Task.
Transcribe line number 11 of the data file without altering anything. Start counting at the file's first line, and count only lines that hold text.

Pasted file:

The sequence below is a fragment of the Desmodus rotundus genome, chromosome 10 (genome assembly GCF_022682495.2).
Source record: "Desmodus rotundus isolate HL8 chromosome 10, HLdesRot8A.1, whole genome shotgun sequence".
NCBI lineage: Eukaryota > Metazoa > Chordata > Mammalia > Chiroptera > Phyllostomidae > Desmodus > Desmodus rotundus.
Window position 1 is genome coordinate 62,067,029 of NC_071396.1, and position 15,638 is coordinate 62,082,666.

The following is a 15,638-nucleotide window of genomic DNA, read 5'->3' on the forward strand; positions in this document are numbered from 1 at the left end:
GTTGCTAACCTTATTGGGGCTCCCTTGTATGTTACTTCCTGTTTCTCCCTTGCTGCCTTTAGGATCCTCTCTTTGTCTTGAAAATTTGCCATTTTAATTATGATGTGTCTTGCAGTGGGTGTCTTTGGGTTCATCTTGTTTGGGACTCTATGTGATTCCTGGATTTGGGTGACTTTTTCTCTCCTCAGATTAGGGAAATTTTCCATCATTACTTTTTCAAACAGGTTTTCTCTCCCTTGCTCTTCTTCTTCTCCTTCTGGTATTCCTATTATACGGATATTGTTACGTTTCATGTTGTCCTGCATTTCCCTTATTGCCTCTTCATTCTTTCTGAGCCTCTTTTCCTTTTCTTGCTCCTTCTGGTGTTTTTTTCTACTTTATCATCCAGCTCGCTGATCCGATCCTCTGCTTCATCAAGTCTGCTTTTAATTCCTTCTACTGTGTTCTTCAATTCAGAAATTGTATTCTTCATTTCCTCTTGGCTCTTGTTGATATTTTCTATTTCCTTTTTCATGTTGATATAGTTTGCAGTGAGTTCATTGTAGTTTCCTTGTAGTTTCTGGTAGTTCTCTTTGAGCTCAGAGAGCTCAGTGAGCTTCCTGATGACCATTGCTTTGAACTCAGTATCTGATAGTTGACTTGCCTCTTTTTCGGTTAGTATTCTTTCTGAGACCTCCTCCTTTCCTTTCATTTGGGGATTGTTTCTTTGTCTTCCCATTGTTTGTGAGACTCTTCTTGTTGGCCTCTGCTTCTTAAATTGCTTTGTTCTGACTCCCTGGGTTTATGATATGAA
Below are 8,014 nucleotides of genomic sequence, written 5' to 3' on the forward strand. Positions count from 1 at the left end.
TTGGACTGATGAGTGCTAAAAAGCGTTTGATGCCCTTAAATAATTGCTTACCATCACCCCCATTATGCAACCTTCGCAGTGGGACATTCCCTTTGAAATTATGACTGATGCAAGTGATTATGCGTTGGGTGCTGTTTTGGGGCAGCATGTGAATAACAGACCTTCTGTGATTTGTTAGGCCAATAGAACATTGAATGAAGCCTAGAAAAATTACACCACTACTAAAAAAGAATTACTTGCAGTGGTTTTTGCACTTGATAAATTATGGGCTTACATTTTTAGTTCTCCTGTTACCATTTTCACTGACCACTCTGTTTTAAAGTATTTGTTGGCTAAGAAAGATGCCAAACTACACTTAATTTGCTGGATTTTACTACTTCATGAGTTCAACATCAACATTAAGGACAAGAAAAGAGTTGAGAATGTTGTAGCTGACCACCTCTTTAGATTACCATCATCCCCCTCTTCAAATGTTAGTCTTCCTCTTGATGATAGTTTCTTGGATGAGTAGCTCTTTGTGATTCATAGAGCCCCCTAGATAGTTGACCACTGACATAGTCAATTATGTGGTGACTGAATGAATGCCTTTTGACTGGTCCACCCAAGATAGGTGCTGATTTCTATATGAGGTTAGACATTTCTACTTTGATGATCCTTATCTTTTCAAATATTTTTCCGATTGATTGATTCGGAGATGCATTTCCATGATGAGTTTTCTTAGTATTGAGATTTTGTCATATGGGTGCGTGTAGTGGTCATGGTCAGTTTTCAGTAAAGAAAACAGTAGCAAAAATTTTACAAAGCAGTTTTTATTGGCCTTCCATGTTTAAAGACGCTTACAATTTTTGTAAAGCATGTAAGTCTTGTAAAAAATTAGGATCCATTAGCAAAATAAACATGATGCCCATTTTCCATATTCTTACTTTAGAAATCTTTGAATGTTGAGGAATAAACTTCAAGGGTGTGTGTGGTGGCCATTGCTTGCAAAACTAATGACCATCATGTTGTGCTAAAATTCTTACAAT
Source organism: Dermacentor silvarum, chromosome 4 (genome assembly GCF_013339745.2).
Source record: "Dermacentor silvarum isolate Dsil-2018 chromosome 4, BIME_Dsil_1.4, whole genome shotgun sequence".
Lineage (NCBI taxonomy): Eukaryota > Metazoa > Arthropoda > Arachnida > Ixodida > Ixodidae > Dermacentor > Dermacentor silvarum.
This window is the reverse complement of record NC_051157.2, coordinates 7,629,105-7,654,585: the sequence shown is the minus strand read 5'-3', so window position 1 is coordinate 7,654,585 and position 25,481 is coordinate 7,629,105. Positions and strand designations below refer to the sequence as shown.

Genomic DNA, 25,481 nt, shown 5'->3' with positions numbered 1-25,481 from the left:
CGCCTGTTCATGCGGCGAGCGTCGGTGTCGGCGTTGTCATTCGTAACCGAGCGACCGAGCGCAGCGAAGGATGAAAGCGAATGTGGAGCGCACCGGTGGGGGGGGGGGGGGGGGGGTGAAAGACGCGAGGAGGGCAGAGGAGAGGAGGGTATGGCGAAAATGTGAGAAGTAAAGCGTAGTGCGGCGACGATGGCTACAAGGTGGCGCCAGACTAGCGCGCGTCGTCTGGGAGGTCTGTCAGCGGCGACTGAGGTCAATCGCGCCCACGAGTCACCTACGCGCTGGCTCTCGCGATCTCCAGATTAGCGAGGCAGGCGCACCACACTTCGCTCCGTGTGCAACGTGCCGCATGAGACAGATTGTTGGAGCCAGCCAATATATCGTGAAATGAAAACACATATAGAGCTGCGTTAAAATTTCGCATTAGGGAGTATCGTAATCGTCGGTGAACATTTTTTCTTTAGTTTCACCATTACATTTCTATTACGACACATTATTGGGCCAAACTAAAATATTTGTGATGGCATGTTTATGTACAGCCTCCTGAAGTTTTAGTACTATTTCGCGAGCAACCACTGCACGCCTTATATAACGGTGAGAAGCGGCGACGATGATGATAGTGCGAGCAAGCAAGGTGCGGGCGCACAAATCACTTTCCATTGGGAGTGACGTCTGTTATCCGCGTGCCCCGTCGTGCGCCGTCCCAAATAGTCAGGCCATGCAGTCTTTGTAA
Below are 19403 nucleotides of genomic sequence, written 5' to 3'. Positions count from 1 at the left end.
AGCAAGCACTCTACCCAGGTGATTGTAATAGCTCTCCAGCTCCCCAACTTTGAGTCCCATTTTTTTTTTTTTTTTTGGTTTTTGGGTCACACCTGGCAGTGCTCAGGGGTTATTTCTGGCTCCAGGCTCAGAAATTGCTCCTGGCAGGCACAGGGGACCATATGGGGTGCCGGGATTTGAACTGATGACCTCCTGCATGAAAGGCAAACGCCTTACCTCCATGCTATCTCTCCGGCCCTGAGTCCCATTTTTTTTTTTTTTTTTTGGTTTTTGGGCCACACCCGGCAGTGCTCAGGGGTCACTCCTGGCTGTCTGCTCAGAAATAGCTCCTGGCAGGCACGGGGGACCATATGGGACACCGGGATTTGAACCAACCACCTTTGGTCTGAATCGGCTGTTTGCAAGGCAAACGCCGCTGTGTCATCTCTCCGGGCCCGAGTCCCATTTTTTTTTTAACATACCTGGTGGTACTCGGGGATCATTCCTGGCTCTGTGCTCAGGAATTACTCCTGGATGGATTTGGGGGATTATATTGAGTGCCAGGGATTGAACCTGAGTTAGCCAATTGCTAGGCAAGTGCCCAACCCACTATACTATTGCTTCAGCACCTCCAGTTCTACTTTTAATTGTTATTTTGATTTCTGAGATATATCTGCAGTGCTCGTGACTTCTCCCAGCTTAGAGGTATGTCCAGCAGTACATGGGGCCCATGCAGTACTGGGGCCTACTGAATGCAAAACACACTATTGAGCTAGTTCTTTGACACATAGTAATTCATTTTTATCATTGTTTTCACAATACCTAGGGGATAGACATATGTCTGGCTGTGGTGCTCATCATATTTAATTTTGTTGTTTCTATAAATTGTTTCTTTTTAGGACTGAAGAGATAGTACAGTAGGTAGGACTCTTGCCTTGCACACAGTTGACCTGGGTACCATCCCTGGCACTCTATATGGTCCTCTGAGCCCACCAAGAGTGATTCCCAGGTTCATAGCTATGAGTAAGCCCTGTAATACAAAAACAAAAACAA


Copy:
Lineage (NCBI taxonomy): Eukaryota > Metazoa > Arthropoda > Arachnida > Ixodida > Ixodidae > Dermacentor > Dermacentor silvarum.